Game Review: Green Day: Rock Band

June 24, 2010

Green Day: Rock Band has lot to prove, especially after the Beatles showed how to do it right just months before. As the series' second stab at a band-themed game, Harmonix is hoping for just as successful an outing with one of the most popular acts in recent memory. Following up on the Fab Five definitely won't be easy. Can these pop punkers pull through?

If the Beatles Rock Band experience could be described as a documentary, Green Day Rock Band is the equivalent of a concert DVD with a few extra bonuses on the side. Green Day's stint on the stage is far less involved than the fantastical visual narratives featured in the Beatles' memorable story mode. Instead, a career option similar to the ones in the first two games fills in as a comparatively underwhelming replacement.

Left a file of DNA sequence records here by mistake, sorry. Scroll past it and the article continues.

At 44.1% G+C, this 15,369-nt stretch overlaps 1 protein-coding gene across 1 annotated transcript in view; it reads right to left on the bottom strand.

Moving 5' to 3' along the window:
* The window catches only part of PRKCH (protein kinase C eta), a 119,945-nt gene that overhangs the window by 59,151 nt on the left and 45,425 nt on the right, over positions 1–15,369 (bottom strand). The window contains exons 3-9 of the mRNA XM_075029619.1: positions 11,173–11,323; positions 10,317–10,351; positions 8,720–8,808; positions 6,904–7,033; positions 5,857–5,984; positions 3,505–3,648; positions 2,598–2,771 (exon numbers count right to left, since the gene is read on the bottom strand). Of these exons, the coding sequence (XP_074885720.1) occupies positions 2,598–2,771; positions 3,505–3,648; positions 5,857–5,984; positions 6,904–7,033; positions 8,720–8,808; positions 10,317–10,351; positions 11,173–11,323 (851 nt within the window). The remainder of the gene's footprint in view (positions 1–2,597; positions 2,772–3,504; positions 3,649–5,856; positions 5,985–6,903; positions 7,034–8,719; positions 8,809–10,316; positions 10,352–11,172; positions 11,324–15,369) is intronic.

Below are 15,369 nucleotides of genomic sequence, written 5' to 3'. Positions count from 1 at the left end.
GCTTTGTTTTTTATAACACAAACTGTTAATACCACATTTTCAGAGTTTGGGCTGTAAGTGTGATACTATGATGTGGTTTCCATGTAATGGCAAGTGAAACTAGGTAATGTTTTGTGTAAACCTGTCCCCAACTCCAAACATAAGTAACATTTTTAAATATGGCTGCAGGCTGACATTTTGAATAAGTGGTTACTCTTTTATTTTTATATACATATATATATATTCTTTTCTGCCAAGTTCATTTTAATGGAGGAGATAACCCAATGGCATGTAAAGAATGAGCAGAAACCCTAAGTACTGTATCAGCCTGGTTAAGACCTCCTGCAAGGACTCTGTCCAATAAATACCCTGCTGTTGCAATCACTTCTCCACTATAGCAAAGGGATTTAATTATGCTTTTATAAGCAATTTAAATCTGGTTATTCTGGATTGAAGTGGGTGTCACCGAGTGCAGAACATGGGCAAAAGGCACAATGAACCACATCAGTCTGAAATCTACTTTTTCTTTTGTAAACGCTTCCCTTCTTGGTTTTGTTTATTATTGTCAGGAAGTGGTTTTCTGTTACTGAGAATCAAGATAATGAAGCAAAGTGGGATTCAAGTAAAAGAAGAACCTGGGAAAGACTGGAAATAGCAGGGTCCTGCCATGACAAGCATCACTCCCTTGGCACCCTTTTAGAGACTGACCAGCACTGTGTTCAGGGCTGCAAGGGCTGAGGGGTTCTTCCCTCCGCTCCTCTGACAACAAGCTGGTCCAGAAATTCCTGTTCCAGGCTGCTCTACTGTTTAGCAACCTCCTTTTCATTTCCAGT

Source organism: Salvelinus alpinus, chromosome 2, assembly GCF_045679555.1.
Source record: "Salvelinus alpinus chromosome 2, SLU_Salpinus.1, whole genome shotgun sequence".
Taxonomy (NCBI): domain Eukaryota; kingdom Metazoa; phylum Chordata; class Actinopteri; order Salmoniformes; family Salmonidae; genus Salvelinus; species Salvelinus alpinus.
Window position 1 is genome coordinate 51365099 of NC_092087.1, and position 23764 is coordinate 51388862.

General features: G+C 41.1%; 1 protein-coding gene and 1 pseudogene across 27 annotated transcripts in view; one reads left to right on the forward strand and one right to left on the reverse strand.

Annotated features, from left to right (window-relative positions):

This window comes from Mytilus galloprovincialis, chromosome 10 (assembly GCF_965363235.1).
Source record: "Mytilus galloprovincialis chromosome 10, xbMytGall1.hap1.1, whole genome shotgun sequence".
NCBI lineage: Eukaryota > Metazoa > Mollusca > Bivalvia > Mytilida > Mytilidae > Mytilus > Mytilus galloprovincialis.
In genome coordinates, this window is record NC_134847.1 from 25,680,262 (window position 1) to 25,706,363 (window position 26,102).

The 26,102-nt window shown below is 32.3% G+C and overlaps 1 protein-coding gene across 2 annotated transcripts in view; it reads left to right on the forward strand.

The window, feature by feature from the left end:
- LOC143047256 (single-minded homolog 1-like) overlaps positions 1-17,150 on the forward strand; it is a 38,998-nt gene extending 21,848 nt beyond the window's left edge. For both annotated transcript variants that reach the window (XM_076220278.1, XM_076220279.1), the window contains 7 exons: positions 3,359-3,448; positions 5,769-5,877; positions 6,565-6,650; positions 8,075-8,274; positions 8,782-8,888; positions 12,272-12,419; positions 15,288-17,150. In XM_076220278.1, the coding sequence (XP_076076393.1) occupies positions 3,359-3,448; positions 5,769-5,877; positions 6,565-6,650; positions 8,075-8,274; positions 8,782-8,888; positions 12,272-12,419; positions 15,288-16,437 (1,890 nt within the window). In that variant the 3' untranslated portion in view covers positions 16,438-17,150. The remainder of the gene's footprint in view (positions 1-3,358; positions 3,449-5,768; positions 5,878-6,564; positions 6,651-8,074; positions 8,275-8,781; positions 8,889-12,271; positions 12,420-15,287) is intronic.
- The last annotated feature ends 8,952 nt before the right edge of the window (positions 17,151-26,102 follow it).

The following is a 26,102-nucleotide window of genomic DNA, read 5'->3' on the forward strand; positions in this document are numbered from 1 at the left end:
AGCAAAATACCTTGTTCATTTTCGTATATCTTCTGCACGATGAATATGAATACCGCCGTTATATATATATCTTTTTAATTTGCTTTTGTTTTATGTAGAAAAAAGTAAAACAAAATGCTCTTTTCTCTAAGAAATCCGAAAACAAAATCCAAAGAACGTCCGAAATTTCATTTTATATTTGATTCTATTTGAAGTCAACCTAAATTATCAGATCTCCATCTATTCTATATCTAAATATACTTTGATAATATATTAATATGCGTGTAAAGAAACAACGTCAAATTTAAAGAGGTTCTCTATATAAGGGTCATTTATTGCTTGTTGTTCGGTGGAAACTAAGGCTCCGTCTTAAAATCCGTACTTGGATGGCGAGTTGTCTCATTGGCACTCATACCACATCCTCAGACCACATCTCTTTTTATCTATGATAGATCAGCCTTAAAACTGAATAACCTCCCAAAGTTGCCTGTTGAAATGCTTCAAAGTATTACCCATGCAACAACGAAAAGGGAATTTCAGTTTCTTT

Within career mode, Green Day: Rock Band's soundtrack is broken up among three iconic venue sets. They're a fair bit more conservative than the psychedelic dreamscapes of Abbey Road, but do a fair job of representing the various eras of the band's career. The band's earlier album Dookie is played and unlocked in a fictional mock-up of its time spent in the Berkeley music scene. From there, bigger venues like the National Bowl open up with tracks from American Idiot, while the Fox Theatre in Oakland rounds out the catalog with selects from the band's latest studio album, 21st Century Breakdown.